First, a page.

Security

Android Security Bulletin February 2018: What you need to know

The number of Android vulnerabilities keeps shrinking. Here are the highlights from the February Android Security Bulletin.

Image: Jack Wallen

With only four vulnerabilities marked Critical, the Android security bulletin has started to lose significant weight. That doesn't mean it should be ignored, as there are still a number of issues marked High. But given the Critical issues continue to shrink, a conclusion could be drawn that the later iterations of the platform are finally enjoying a much-needed bump in security.

Let's take a look at the issues marked Critical and High for Februrary.

Before we dive into what's included with this month's bulletin, it's always good to know what security release is installed on your device. To no surprise, my daily driver, an Essential PH-1, is running the latest security patch (February 5, 2018). To find out what patch level you are running, open Settings and go to About Phone. Scroll down until you see Android security patch level (Figure A).

Figure A

Figure A

The latest security patch found on the Essential PH-1.

Terminology

You will find different types of vulnerabilities listed. Possible types include:

  • RCE—Remote code execution
  • EoP—Elevation of privilege
  • ID—Information disclosure
  • DoS—Denial of service

2018-02-01 security patch level

Critical Issues

There are two issues marked Critical for February 01, both of which are of type RCE. These issues are both attached to the Media Framework and could enable a remote attacker, using a malicious file, to execute arbitrary code within the context of a privileged process. Related bugs are:

High Issues

There are five issues, marked High, to be found in the February 01 patch level. All five issues are related to the Media Framework and, like the Critical Issues, could enable a remote attacker, using a malicious file, to execute arbitrary code within the context of a privileged process. Related bugs are:

2018-02-05 security patch level

Critical Issues

The two remaining Critical issues for February are both centered around Qualcomm components (specifically WLan). Both Critial issues are type RCE and could enable a remote attacker, using a malicious file, to execute arbitrary code within the context of a privileged process. Related bugs are:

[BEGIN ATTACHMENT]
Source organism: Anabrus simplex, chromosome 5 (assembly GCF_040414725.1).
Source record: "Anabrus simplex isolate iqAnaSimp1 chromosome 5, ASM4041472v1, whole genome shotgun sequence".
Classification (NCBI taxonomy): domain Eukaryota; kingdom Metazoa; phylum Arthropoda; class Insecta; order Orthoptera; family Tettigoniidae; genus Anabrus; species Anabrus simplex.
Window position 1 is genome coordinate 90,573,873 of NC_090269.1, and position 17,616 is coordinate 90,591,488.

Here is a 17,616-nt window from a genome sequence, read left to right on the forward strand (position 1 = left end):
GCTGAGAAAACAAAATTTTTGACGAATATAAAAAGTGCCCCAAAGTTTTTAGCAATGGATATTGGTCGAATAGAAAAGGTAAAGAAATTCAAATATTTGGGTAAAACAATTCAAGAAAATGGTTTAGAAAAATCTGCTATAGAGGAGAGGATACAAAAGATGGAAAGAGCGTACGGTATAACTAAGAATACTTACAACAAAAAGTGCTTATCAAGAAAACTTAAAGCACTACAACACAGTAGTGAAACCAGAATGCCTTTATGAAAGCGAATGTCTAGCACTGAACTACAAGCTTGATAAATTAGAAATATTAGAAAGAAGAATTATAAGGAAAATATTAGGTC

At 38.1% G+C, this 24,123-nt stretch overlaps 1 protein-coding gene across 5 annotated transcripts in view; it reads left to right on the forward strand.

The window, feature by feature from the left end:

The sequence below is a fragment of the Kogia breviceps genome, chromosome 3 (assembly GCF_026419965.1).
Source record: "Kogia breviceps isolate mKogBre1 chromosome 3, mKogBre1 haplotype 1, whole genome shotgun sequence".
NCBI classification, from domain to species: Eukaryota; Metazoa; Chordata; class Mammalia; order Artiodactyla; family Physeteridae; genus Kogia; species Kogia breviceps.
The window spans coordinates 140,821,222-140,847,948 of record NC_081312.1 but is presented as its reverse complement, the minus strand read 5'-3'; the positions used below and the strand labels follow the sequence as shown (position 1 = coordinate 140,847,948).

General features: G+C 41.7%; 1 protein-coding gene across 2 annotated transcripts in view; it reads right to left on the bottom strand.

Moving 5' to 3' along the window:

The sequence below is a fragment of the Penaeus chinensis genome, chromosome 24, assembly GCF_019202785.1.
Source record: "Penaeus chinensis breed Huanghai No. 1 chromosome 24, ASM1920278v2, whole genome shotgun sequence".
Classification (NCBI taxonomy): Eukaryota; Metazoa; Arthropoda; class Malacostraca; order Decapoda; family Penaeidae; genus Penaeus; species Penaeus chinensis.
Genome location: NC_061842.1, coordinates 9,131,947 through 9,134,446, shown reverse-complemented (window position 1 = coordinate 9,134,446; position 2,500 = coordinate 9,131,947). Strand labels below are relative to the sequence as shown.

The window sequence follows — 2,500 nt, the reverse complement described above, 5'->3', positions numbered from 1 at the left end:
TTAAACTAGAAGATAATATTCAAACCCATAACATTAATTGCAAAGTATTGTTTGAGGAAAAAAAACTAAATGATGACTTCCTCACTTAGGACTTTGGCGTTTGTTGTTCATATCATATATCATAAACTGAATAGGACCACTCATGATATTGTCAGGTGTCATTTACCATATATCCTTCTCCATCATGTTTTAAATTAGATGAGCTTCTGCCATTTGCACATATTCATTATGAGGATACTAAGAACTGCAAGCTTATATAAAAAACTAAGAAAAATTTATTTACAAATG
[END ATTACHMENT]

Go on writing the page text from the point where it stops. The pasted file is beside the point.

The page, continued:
High Issues

Every single one of the High issues are of type EoP. The first set effect the Kernel and could enable a local malicious application to execute arbitrary code within the context of a privileged process. The related bugs are:

  • A-67900971 (Alsa component)
  • CVE-2015-9016 (Multi-queue block IO)
  • CVE-2017-13273 (Kernel)

Next we have NVIDIA components. Each of these vulnerabilities effect the Media framework and could enable a local malicious application to execute arbitrary code within the context of a privileged process. Related bugs are:

  • CVE-2017-6279
  • CVE-2017-6258

We're back to Qualcomm components, which make up the bulk of the issues marked as High. Each of these issues could enable a remote attacker, using a malicious file, to execute arbitrary code within the context of a privileged process. Related bugs are:

The above issues are open source. There is one closed source Qualcomm component that has been affected by an issue marked High. This vulnerability is described in the Qualcomm AMSS security bulletin. That particular issue is A-62212114.

That's it for the critical and high vulnerabilities found in the latest security patches for Android.

Upgrade and update

The developers will work diligently to patch the vulnerabilities, but it is up to the end users to ensure the fixes find their way to devices. Make sure you not only check for updates, but that you apply them as soon as they are available.

Also See

About Jack Wallen

Jack Wallen is an award-winning writer for TechRepublic and Linux.com. He’s an avid promoter of open source and the voice of The Android Expert. For more news about Jack Wallen, visit his website jackwallen.com.

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